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HSR&D Citation Abstract

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Gale RC, Wu J, Erhardt T, Bounthavong M, Reardon CM, Damschroder LJ, Midboe AM. Comparison of rapid vs in-depth qualitative analytic methods from a process evaluation of academic detailing in the Veterans Health Administration. Implementation science : IS. 2019 Feb 1; 14(1):11.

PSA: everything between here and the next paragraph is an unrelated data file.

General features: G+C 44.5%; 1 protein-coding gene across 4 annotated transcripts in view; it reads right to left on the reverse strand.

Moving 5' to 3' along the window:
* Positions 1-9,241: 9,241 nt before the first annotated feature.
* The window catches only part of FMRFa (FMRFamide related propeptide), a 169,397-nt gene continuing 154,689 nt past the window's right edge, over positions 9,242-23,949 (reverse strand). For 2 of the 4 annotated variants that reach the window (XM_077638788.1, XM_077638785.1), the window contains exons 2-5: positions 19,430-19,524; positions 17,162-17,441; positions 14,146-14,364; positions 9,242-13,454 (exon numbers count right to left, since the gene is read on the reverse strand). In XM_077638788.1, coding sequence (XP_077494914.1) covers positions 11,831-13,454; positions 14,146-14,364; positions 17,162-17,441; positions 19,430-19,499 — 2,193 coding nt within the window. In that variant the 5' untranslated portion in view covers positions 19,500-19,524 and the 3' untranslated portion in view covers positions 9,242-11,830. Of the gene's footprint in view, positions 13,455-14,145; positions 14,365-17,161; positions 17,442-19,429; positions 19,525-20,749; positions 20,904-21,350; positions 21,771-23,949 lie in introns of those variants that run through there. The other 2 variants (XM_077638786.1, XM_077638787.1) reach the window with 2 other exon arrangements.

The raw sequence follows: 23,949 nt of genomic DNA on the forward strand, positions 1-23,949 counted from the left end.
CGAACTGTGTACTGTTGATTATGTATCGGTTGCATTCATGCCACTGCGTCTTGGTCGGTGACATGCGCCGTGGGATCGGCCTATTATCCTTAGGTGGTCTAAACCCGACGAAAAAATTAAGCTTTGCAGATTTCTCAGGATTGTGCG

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Abstract: BACKGROUND: It is challenging to conduct and quickly disseminate findings from in-depth qualitative analyses, which can impede timely implementation of interventions because of its time-consuming methods. To better understand tradeoffs between the need for actionable results and scientific rigor, we present our method for conducting a framework-guided rapid analysis (RA) and a comparison of these findings to an in-depth analysis of interview transcripts. METHODS: Set within the context of an evaluation of a successful academic detailing (AD) program for opioid prescribing in the Veterans Health Administration, we developed interview guides informed by the Consolidated Framework for Implementation Research (CFIR) and interviewed 10 academic detailers (clinical pharmacists) and 20 primary care providers to elicit detail about successful features of the program. For the RA, verbatim transcripts were summarized using a structured template (based on CFIR); summaries were subsequently consolidated into matrices by participant type to identify aspects of the program that worked well and ways to facilitate implementation elsewhere. For comparison purposes, we later conducted an in-depth analysis of the transcripts. We described our RA approach and qualitatively compared the RA and deductive in-depth analysis with respect to consistency of themes and resource intensity. RESULTS: Integrating the CFIR throughout the RA and in-depth analysis was helpful for providing structure and consistency across both analyses. Findings from the two analyses were consistent. The most frequently coded constructs from the in-depth analysis aligned well with themes from the RA, and the latter methods were sufficient and appropriate for addressing the primary evaluation goals. Our approach to RA was less resource-intensive than the in-depth analysis, allowing for timely dissemination of findings to our operations partner that could be integrated into ongoing implementation. CONCLUSIONS: In-depth analyses can be resource-intensive. If consistent with project needs (e.g., to quickly produce information to inform ongoing implementation or to comply with a policy mandate), it is reasonable to consider using RA, especially when faced with resource constraints. Our RA provided valid findings in a short timeframe, enabling identification of actionable suggestions for our operations partner.

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